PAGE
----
Trademark tussle ends
The High Court of England and Wales has ruled in favour of Interflora, in a long-running AdWords trademark dispute with Marks and Spencer.
The battle began in 2008, when Interflora complained that Marks and Spencer's flowers and gifts division was bidding on its brand name on Google's AdWords service. As a result, people searching for the name Interflora would see a PPC ad for M&S Flowers - and at the time of writing, still do. However, Mr Justice Arnold explained:
"The M&S advertisements which are the subject of Interflora's claim did not enable reasonably well-informed and reasonably attentive internet users to ascertain whether the service referred to in the advertisements originated from [M&S or Interflora]."
As a result, users may have been "led to believe, incorrectly" that M&S was somehow affiliated with Interflora. An M&S spokesperson said the company was "disappointed" - and will have the right to appeal. The British high street giant will be ordered to pay damages and costs, with the total to be decided at a later hearing.
The decision is good news for Interflora, who earlier this year lost a huge amount of custom and revenue as Google's crackdown on paid linking caused them to vanish from natural search results.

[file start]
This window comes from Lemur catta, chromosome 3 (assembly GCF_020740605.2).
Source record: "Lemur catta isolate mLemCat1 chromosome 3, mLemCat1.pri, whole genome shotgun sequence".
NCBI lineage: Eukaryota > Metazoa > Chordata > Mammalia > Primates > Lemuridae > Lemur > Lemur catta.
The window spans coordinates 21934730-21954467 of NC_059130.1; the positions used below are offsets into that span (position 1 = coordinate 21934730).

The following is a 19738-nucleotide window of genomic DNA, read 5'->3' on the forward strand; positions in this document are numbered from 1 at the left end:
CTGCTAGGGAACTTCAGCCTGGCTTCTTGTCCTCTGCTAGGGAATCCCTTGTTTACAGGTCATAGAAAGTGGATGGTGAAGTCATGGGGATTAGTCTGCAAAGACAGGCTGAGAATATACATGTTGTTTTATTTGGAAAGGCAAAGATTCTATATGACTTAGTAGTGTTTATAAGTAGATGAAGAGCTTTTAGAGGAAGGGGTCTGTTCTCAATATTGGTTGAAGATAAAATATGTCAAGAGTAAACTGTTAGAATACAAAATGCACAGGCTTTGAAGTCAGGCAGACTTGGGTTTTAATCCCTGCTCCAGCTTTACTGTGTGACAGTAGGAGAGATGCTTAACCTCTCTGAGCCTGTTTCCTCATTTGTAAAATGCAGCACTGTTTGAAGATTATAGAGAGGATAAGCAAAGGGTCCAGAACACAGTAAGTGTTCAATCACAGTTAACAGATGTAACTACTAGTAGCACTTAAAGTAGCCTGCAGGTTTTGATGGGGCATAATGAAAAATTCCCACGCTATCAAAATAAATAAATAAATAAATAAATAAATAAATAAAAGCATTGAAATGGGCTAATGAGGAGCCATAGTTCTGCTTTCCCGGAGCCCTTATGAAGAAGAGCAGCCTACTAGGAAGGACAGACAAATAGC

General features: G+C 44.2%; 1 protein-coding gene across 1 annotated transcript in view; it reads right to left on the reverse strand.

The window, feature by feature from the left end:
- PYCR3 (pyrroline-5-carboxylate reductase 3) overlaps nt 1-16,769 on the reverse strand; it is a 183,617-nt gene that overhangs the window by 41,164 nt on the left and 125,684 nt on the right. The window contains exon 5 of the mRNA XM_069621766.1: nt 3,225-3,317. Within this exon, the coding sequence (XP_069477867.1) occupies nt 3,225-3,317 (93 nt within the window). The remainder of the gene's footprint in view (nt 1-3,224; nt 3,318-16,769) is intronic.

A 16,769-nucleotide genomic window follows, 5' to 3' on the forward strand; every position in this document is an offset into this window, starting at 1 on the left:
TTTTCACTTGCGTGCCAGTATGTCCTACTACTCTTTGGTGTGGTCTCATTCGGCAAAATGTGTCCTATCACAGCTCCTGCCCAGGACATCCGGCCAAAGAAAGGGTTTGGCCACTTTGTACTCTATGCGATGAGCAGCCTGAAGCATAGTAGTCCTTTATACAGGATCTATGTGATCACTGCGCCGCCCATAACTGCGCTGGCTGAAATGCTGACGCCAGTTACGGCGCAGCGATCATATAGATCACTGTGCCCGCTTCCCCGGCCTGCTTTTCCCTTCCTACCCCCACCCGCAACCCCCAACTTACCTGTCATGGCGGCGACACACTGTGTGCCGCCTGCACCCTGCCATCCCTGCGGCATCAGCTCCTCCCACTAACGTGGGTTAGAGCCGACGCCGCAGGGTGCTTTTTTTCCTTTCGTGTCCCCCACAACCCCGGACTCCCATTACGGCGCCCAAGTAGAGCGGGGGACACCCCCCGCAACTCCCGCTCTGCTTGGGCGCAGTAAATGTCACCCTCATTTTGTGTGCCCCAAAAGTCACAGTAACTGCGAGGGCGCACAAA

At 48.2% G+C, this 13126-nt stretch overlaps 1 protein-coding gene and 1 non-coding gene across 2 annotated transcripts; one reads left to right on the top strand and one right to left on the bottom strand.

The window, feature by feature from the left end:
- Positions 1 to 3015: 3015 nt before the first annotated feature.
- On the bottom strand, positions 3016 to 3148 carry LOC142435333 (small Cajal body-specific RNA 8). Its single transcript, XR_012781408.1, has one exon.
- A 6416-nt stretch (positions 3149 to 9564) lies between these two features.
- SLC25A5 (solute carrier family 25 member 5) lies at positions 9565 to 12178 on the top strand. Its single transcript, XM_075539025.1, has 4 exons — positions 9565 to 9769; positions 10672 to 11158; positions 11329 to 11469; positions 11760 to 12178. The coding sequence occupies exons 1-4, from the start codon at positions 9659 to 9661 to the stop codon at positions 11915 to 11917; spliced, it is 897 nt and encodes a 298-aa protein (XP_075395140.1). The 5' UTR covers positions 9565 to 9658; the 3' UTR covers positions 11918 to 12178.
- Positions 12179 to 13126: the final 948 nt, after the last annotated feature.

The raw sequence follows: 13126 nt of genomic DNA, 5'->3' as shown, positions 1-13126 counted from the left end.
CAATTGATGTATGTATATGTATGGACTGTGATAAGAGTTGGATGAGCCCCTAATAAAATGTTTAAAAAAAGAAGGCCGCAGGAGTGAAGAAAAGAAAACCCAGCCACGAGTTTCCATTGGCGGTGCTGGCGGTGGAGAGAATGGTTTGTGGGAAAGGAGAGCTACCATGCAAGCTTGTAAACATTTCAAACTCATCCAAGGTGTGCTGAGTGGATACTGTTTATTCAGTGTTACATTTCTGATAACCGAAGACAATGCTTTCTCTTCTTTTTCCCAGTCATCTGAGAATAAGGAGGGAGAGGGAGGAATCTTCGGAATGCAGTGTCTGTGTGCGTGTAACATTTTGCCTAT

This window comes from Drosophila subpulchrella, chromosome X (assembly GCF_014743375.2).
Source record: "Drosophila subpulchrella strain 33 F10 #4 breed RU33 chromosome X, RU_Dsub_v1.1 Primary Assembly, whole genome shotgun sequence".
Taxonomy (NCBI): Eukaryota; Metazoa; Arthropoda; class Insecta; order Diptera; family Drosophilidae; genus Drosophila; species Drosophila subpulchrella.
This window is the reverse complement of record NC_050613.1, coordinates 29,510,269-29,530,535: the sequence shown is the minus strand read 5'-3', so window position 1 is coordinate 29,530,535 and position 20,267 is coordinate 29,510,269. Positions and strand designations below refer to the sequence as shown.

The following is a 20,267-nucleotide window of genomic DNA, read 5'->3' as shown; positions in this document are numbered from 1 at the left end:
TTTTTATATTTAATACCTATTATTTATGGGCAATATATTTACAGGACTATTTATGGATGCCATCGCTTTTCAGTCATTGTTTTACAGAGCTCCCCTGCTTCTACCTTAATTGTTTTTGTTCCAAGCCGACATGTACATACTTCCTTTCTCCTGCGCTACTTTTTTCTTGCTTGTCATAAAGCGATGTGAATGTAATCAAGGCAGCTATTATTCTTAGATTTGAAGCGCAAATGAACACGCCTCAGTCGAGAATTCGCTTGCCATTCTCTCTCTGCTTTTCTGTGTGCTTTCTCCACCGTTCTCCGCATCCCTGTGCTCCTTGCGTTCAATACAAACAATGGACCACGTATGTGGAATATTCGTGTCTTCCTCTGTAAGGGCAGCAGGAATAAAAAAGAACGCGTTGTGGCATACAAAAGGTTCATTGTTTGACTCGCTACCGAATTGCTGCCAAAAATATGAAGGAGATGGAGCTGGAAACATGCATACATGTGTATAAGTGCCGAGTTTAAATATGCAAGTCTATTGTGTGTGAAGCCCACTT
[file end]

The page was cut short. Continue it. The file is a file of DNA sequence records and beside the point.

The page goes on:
Brand name piggybacking
Bidding on the brand names of other companies has long been a common practice in PPC, but something of a grey area. However, in April 2013 Google updated its AdWords trademark policy to state that bidding on a brand name as a keyword to trigger an ad is acceptable, allowing companies to piggyback on the success of a competitor or market leader. The usage of a brand name in the ad copy is however not permitted, with companies able to complain to Google if they spot a competitor misleading users.
Natalie Booth, head of search at theEword, commented: "The conflict between Google's policy and the High Court's decision may cause confusion for marketers in future; however, each campaign should be judged individually on its transparency and fairness. While offering people an alternative to the brand name they have searched for can be beneficial, misleading users is always wrong - and may do more harm to the company than good."